Without question 2020 is the most important season of Will Muschamp’s career. South Carolina has retooled the coaching staff and several key upperclassmen from recent years are gone, while highly-touted recruits have finished their freshman season and expectations will rise in 2020. We’re looking at you Ryan Hilinski and Zacch Pickens.

The Gamecocks lost 4 starters on offense and 5 on defense, with punter Joseph Charlton also gone from the 2019 roster.

With that kind of turnover, here are the 4 most critical position battles for South Carolina in 2020:

Running back

MarShawn Lloyd or Kevin Harris or Deshaun Fenwick

Lloyd was the highest-rated signee of the most recent recruiting class, and the best player in the group outside of Jordan Burch, if Burch signs in February. Lloyd is the kind of game-changing offensive recruit the Gamecocks haven’t landed in recent years, especially at running back. Lloyd is an early enrollee, so his participation in spring practice will close the competition gap.

Kevin Harris, meanwhile, is a 230-pound bowling ball bruiser who has shown flashes early in his career but also missed a significant amount of time because of injury. Harris did, however, return last season earlier than anticipated.

Fenwick is a bit of a wild card, as he’s largely been out of the mix, though briefly flashed late in 2019 with 102 rushing yards against Vanderbilt.

Ultimately, Lloyd should win this battle, though Harris will have an early edge. Look for Fenwick to be a change of pace back even though all of them are more than 210 pounds.

Lost in the lost/returning starters numbers are the Gamecocks lost 3 senior running backs, and while their production in recent years can be questioned, there’s something to be said about the drop off in experience that’s about to take place. Tavien Feaster, Rico Dowdle and Mon Denson as a group will be difficult to replace.

Wide receiver

Josh Vann or Xavier Legette or OrTre Smith

Shi Smith is pretty well established as the No. 1 receiver entering spring practice, but for a unit that has plenty of options, the Gamecocks need a couple to assert themselves. Vann began the 2019 season as a starter but missed 3 games and finished 4th on the team in receiving. He had 18 catches as a freshman and 19 receptions as a sophomore, so he’s due for an upswing.

Smith has battled a genetic condition with a prolonged knee injury that has hampered his career development, and he also missed 3 games in 2019. Look for Smith to return to the 30-catch form he showed in 2017. Legette is another option, like Fenwick, who showed some potential against Vanderbilt with a touchdown catch, and against Vandy and App State, combined for 8 catches for 76 yards. Legette and Vann should have a step-up in chances of securing that No. 2 slot behind Smith.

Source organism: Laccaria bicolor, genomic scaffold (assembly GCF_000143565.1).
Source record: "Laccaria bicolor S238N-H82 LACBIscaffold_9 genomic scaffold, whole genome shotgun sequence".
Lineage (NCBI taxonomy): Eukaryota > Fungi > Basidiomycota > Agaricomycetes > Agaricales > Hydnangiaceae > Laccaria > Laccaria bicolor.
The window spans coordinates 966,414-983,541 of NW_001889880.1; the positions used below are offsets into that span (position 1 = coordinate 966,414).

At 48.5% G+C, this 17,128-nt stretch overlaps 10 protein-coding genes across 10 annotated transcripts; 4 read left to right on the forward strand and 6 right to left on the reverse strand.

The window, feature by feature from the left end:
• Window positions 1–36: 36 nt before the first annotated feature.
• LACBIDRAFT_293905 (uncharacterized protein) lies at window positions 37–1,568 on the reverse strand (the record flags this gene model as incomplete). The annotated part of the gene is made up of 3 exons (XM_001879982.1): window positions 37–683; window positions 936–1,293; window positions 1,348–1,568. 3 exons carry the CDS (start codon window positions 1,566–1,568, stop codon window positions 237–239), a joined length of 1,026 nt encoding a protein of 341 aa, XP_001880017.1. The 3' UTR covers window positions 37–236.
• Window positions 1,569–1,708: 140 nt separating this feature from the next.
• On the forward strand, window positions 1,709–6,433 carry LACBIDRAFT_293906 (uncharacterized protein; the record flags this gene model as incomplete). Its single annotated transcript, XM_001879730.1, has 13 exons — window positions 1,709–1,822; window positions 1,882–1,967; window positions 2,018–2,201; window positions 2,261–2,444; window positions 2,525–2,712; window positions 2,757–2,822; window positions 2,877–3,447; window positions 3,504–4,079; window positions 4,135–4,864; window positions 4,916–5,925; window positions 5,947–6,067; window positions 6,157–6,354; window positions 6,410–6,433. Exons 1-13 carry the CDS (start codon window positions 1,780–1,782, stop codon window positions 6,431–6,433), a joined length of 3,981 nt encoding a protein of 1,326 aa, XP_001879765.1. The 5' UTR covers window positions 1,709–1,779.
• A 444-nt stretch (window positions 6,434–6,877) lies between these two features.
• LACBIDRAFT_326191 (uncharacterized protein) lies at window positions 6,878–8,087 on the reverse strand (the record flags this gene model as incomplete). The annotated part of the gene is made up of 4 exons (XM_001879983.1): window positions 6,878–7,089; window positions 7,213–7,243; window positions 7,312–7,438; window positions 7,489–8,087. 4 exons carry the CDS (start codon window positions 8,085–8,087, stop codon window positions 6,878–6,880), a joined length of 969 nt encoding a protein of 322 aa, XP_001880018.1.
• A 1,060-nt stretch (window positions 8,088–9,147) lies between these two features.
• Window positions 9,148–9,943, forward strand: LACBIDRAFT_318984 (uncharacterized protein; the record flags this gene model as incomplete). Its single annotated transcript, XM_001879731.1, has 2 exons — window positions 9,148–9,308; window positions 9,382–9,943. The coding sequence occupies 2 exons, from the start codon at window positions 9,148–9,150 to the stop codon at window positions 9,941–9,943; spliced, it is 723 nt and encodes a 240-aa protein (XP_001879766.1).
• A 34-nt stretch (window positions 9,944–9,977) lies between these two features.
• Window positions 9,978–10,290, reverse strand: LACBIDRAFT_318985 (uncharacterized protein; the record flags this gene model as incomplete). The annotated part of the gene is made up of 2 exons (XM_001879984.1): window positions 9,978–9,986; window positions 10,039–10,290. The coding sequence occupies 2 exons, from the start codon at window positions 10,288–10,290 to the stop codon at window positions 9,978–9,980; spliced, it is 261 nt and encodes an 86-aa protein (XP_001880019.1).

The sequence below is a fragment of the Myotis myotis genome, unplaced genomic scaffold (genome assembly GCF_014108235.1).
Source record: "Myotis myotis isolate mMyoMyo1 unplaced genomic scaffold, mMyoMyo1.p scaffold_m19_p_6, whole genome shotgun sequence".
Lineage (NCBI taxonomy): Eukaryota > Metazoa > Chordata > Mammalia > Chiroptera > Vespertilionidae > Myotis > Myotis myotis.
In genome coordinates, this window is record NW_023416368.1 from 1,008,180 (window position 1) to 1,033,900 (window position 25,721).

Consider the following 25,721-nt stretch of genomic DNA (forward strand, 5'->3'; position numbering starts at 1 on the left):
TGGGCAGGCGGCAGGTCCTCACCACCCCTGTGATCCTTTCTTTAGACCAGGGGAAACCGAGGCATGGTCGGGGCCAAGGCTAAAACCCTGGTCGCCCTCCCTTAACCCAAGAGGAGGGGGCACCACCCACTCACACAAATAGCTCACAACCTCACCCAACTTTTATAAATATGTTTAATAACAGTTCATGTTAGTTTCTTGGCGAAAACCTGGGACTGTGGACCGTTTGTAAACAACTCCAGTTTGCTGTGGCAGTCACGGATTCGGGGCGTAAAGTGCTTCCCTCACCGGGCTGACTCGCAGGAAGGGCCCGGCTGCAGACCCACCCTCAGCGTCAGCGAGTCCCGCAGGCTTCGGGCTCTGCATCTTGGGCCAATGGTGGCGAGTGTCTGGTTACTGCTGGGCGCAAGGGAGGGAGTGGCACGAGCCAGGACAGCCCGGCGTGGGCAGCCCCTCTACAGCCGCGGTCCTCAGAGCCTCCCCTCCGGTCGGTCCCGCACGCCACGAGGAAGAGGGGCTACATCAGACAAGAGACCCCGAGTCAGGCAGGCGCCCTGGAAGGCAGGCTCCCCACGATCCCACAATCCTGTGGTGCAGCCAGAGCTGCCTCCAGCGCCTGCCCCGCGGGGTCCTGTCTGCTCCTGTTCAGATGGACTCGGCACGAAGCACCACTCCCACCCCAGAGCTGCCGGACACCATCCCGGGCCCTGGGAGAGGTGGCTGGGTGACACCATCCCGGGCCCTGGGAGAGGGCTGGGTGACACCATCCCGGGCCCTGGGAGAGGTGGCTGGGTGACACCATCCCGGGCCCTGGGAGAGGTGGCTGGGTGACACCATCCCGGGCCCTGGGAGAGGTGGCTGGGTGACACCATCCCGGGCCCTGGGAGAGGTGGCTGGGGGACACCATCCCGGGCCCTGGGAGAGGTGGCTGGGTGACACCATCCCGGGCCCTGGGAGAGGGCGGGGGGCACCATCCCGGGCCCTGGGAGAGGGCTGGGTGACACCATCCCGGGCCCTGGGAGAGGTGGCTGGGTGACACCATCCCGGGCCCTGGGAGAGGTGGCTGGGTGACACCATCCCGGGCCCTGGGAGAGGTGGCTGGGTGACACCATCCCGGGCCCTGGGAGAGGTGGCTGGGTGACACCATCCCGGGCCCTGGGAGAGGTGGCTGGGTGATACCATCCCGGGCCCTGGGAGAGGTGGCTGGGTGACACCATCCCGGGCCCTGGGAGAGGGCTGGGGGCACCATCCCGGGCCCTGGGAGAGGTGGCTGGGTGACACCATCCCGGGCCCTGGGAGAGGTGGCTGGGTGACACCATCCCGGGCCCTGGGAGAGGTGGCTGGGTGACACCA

Tight end/fullback

Nick Muse or Adam Prentice or KeShawn Toney or Traevon Kenion

This is an interesting competition because of Muse’s recent ACL injury, and Prentice, the Colorado State transfer, having a leg-up on the Mike Bobo playbook. Add in that Muse will miss spring practice as he recovers from injury, and this should be a neck-and-neck race entering August. Muse didn’t score a touchdown in 2019, but he developed into a dependable short-yardage option even in only 8 games with 3 or 4 catches per game for 20 or 30 yards.

Toney and Kenion are blossoming options who preserved their redshirts in 2019 and could be nice growth stocks moving forward. But Prentice is the leader, because of his experience and familiarity with Bobo’s offense.

Buck/defensive end

Brad Johnson or Rodricus Fitten

This is an important position because of the departures of dependable D.J. Wonnum and Daniel Fennell. Johnson has battled injuries and missed time, so his potential is still unclear. He only made 1 tackle in 4 games in 2019, as he battled a prolonged groin problem. As a junior in 2019, Johnson was expected to be the top backup behind Wonnum. Johnson had 2.5 sacks in 2018 and can be called on to be a reliable, though not dominant, pass rusher.

Fitten added 10 to 15 pounds to bulk up to about 250 pounds in his first spring on campus a year ago. While he showed energy early on, which is what the coaching staff liked in recruiting, Fitten still has some development to do in learning the position and changing formations from pass rush to coverage.

Both players are classic cases about development on campus. The key is how much they should improve from one season to the next. We’ll get a glimpse of that in the spring, but for now, it appears Johnson has an edge in this competition.